For whatever reason, I get this strange feeling of guilt whenever I’m forced to tell someone no.
Nobody likes saying it -- and why would they, when it feels so good to say "yes"? But I feel absolutely terrible.
And when you have trouble telling people "no," problems arise.
Allow me to explain.
Last week, while I was doing some cardio at the gym, I got approached by one of the trainers. It was the day after Thanksgiving, so I suppose he figured it was a good time to recruit new members for his high-intensity interval training class.
After spotting me, he asked if I’d be willing to try a “new workout challenge" and offered me a free demo class.
Surely, I did not need -- or even remotely want -- to try out any new “workout challenge.” I’m a creature of habit, and I’ve been doing the same workout routine for years without a hiccup. But I simply couldn’t bring myself to tell him no. I mean, after hearing him give me his whole fitness spiel, I didn’t want to just dismiss him. That seemed callous.
So I figured, what the hell. I had nothing better to do that day. I decided to give it a whirl.
Well, 45 minutes and a few dry heaves later, I had completed the class... and spent $100 for four more sessions. All because I couldn’t tell this dude no.
I know that I’m this way with my friends, too. Whenever any of my buddies tries to make plans with me, I agree without checking my schedule. When I realize I can't follow through with the plans, I cancel -- and come off looking like a flake.
But I don’t like to think of myself as a flake. I’m just someone who can’t say no. If anything, I'm trying to be polite. I'm trying to be a good guy. But this often backfires.
Although having a hard time saying "no" can lead to many unfavorable -- and expensive -- situations, it usually comes from a place of good intentions.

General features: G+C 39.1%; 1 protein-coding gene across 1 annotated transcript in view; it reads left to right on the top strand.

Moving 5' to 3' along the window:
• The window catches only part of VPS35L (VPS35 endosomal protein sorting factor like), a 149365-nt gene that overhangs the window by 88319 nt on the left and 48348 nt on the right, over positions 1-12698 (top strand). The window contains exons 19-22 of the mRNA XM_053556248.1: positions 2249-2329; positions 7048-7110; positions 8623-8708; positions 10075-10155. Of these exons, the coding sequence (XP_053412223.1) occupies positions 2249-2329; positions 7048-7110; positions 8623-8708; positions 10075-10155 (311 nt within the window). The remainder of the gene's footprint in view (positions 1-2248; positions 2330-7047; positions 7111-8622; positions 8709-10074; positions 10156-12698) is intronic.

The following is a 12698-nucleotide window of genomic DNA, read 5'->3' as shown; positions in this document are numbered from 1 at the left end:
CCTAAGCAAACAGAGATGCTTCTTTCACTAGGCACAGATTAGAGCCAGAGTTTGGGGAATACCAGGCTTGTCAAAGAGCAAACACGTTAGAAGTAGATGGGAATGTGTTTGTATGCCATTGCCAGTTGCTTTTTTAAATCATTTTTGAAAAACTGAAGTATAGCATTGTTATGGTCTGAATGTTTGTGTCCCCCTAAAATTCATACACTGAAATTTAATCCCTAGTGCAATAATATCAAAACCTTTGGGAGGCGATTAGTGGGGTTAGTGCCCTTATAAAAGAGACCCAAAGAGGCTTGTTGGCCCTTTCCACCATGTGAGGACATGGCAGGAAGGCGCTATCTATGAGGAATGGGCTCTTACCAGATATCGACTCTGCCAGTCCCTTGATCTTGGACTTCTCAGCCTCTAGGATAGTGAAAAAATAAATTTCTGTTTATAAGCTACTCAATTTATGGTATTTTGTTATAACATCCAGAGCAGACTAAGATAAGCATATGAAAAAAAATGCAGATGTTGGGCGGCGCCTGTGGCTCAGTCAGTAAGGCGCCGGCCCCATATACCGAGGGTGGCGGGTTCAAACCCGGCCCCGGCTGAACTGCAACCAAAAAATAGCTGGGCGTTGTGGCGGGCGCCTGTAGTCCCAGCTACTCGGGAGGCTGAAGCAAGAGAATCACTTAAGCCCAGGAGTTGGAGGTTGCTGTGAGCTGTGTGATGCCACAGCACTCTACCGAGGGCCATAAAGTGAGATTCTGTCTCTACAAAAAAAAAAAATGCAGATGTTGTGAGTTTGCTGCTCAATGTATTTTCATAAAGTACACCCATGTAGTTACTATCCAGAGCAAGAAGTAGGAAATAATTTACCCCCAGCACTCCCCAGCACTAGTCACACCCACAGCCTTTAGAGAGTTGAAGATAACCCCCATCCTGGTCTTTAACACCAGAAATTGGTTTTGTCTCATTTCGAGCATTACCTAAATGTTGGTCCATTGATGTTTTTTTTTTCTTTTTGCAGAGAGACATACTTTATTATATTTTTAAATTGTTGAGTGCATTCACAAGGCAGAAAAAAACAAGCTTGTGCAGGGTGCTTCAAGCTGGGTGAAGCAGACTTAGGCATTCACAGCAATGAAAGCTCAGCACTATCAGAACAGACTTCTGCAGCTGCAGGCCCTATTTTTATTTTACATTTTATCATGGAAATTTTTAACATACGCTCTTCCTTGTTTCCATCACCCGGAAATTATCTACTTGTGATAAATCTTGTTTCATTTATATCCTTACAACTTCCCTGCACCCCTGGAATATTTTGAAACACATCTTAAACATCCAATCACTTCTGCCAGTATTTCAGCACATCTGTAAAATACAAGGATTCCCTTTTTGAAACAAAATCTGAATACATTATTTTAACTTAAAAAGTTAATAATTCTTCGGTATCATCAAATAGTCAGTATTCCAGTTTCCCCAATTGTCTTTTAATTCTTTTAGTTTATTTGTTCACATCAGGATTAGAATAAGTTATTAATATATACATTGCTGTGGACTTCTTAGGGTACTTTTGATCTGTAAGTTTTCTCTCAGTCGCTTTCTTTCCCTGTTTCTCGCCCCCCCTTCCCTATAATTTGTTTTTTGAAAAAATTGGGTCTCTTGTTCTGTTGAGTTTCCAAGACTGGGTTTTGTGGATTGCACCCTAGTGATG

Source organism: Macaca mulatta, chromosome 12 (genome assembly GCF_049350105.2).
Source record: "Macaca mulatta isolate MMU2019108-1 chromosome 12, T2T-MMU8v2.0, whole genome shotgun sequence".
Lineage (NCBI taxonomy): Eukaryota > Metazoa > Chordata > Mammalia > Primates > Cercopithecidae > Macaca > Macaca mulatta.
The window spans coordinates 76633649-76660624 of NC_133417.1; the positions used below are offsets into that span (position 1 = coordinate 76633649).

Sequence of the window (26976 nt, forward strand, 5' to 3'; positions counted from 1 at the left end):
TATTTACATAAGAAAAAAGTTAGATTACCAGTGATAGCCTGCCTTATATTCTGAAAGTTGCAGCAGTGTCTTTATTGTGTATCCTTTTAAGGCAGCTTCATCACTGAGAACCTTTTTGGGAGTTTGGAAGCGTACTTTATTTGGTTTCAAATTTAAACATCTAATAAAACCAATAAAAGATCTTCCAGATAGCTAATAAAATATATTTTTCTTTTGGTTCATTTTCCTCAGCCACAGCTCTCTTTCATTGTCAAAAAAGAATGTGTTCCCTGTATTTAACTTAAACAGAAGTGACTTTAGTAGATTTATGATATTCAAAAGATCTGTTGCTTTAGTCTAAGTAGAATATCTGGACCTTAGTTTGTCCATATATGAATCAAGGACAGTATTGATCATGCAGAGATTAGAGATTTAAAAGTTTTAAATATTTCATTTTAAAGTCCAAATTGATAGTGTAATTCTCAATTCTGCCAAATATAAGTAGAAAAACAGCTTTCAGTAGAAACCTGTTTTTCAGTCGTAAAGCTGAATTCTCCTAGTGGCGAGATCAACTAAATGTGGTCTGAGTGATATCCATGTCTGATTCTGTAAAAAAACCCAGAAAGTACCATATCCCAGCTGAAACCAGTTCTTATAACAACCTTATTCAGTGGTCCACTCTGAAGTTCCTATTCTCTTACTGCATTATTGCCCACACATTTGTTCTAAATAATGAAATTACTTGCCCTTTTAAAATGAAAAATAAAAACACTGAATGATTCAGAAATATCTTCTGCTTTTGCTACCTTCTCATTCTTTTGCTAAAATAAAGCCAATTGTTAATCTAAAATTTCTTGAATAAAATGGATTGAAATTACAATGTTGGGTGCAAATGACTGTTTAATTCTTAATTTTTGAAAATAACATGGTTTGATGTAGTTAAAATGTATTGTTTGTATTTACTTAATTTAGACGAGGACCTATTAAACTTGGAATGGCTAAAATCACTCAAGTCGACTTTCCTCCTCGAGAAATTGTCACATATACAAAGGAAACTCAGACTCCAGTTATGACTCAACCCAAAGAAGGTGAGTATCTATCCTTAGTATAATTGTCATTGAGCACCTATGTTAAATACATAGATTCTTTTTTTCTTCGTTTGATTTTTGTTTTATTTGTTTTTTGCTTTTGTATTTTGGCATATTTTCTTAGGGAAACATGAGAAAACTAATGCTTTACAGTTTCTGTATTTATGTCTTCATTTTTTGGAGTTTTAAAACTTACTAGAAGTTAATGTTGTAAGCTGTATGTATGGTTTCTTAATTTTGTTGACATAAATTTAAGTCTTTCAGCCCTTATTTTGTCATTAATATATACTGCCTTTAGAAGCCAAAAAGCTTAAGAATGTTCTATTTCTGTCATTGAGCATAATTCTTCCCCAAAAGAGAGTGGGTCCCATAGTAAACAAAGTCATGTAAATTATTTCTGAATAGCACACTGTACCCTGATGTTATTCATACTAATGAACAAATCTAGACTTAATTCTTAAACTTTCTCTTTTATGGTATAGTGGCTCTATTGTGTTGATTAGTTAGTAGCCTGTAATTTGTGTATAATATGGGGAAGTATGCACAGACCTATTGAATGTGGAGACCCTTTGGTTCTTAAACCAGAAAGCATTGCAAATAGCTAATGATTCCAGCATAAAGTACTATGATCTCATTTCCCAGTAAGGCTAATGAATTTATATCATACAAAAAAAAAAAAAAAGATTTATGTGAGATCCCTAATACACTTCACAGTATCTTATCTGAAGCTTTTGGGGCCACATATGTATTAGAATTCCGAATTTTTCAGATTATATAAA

In a recent article for Wall Street Journal, Elizabeth Bernstein explains the reason why some people are so averse to saying "no": "‘No’ is a rejection.”
When you’re someone who cares about pleasing others, having to reject someone is not a very good feeling.
Dr. Vanessa Bohns, assistant professor of management sciences at the University of Waterloo in Ontario, Canada, tells Bernstein, "One of our most fundamental needs is for social connection and a feeling that we belong. Saying 'no' feels threatening to our relationships and that feeling of connectedness."
I can definitely agree with this. At the gym, I was anxious not to seem rude. And whenever any of my friends make an effort to do something -- like watching a basketball game or attending some party -- I feel bad turning down the invite. Even if it’s something I actually don’t want to do.
However, by avoiding the word “no,” I only set myself up to fall short on following up on plans down the road. And I become the flake I didn’t want to be.
According to Bernstein, my fear of hurting my friends' feelings isn’t as serious as I think it is. This is because of something called "harshness bias," which she says is “our tendency to believe others will judge us more severely than they actually do."
While it’s certainly nice to keep the feelings of other people in mind, failing to say "no" will usually do more bad than good. By saying "yes" when someone tries to make plans with you -- only to end up saying "no" later -- you’ll give others the impression that you are flaky or unreliable.
You may not have full intentions of following up on your commitments, but the people to whom you commit probably will -- and they’ll be pissed at you when you inevitably let them down.
It’s important to be comfortable saying "no" or, at the very least, saying something along the lines of “I’ll get back to you,” as Bernstein explains.
People-pleasing is all good until you realize you’re constantly letting down the people you initially intended to please.
It’s important to focus on being someone who’s reliable, not someone who never says "no." If you’re worried that your friends or the people you’re interacting with will look at you any differently after telling them no, you’re either overreacting or better off without them anyway.
But, whatever you do, be careful. There’s a fine line between being overly polite and being flaky.